You will pay more (depending on the part of the country and the breed) - anywhere from $400 to over $1,500 - for a pedigreed pet kitten. You are buying, in addition to the kitten, a pedigree, which represents generations of selective breeding to achieve the consistency in appearance and personality that offers what you and others desire. This choice is completely personal and your ideal cat could be a striking spotted Ocicat with an outgoing high energy and a mischievous personality or a more sedate and sweet Persian cat with a long flowing coat. You are paying also for ongoing mentoring should you want to show your kitten as a neutered/spayed cat in Premiership classes. And a conscientious breeder will also be available for help when you need advice about health, feeding, grooming or behavior.
Pedigreed cats need to be proven as good examples of their breed in the show ring where they are assessed by highly trained judges. In order to be accepted by the owner of a top stud cat, a female must be assured to be of high quality. A CFA Champion title means the cat has been found by 6 judges to not have a disqualifying fault according to the breed standard and is in good condition. CFA Grand Champions, Regional Winners or National Winners are exceptional cats, and achieving these levels of recognition is costly (Entry fees, hotels and traveling to cat shows are expensive). You are also paying for top veterinary care, testing, vaccination and in most cases sterilization prior to the transfer of a kitten to you.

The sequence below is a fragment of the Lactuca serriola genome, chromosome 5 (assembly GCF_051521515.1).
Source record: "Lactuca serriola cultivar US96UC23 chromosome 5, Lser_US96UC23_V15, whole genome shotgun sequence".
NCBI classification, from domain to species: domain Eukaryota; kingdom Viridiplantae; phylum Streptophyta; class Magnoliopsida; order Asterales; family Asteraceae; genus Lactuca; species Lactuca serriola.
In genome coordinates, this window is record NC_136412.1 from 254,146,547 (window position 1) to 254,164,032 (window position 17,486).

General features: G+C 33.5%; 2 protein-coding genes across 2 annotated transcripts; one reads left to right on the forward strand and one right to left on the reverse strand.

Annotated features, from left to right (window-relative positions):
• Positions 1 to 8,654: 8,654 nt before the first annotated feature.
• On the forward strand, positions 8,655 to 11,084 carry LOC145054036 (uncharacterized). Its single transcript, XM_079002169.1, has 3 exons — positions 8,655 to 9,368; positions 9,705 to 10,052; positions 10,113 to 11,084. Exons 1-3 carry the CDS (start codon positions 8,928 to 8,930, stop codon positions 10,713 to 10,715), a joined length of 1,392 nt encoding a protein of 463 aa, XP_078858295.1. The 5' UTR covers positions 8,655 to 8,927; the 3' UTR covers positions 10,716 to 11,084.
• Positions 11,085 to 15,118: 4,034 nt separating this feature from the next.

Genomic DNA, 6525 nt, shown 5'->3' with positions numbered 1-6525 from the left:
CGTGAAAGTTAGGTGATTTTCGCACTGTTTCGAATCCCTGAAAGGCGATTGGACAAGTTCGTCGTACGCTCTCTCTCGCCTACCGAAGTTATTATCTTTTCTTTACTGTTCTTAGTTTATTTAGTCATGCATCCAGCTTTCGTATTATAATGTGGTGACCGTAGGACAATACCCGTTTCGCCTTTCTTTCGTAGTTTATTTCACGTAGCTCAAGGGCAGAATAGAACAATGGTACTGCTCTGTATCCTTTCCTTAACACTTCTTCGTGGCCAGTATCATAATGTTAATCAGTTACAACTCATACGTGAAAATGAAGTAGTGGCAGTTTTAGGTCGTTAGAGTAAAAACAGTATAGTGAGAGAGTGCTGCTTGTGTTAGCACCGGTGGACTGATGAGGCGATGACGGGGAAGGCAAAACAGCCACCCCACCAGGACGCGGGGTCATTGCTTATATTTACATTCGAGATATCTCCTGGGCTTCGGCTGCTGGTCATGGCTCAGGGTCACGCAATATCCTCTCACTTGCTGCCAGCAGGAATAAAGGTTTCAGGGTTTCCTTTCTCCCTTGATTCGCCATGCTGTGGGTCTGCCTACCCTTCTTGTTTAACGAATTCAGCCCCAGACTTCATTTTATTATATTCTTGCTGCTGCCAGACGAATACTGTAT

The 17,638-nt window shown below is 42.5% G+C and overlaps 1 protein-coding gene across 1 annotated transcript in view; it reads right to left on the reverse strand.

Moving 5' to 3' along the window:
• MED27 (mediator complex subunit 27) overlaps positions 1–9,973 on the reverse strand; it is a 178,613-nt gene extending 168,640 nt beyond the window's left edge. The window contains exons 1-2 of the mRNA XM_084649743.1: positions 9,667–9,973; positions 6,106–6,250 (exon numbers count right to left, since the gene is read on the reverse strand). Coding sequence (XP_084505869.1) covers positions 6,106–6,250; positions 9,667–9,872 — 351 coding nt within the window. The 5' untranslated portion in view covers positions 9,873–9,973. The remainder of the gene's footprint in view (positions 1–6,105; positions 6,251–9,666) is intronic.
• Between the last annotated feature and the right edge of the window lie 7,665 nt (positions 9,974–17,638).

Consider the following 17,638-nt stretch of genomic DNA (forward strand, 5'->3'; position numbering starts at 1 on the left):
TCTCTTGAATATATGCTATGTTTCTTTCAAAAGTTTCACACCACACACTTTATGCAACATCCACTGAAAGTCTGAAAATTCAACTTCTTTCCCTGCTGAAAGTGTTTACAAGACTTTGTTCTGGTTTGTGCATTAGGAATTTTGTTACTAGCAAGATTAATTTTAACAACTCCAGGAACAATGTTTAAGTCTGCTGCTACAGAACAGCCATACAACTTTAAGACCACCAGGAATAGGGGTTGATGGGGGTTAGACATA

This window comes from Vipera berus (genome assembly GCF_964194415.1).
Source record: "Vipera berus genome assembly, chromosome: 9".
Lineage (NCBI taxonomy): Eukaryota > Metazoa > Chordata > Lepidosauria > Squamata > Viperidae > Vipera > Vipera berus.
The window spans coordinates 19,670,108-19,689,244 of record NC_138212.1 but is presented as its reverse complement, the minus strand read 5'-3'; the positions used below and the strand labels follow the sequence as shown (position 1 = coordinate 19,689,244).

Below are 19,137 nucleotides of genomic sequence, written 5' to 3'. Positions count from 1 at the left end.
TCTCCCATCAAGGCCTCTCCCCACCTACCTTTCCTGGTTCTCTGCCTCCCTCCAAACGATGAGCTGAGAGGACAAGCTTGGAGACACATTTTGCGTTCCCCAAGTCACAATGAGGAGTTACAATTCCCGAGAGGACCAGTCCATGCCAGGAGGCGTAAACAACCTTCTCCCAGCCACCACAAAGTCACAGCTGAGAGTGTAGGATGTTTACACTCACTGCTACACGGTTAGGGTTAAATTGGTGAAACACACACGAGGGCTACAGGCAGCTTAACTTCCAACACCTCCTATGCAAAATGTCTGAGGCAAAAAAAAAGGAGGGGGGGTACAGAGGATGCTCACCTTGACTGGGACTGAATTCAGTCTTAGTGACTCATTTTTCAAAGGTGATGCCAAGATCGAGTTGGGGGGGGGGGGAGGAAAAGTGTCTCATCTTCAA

Kittens that have been given the chance to go through a full “kittenhood” means keeping them longer. Many will have been to one or more cat shows before the decision is made on whether the kitten will be placed as a show cat, a breeder or a pet either for showing in Premiership or, if there is a fault, strictly as a pet and not for breeding or showing (a fault could be, for example, a tiny invisible to the eye tail kink).
You may have a long wait for a kitten in many breeds because the demand is higher than what breeders can fulfill. Often persistent contact is helpful. If you cannot wait for a kitten, going to a breed rescue could be a good alternative. The cats will be most likely young adults or older senior cats whose owners can no longer give them the attention or care they need but who want to assure that their loved cat remains in a home environment until carefully placed with a new owner.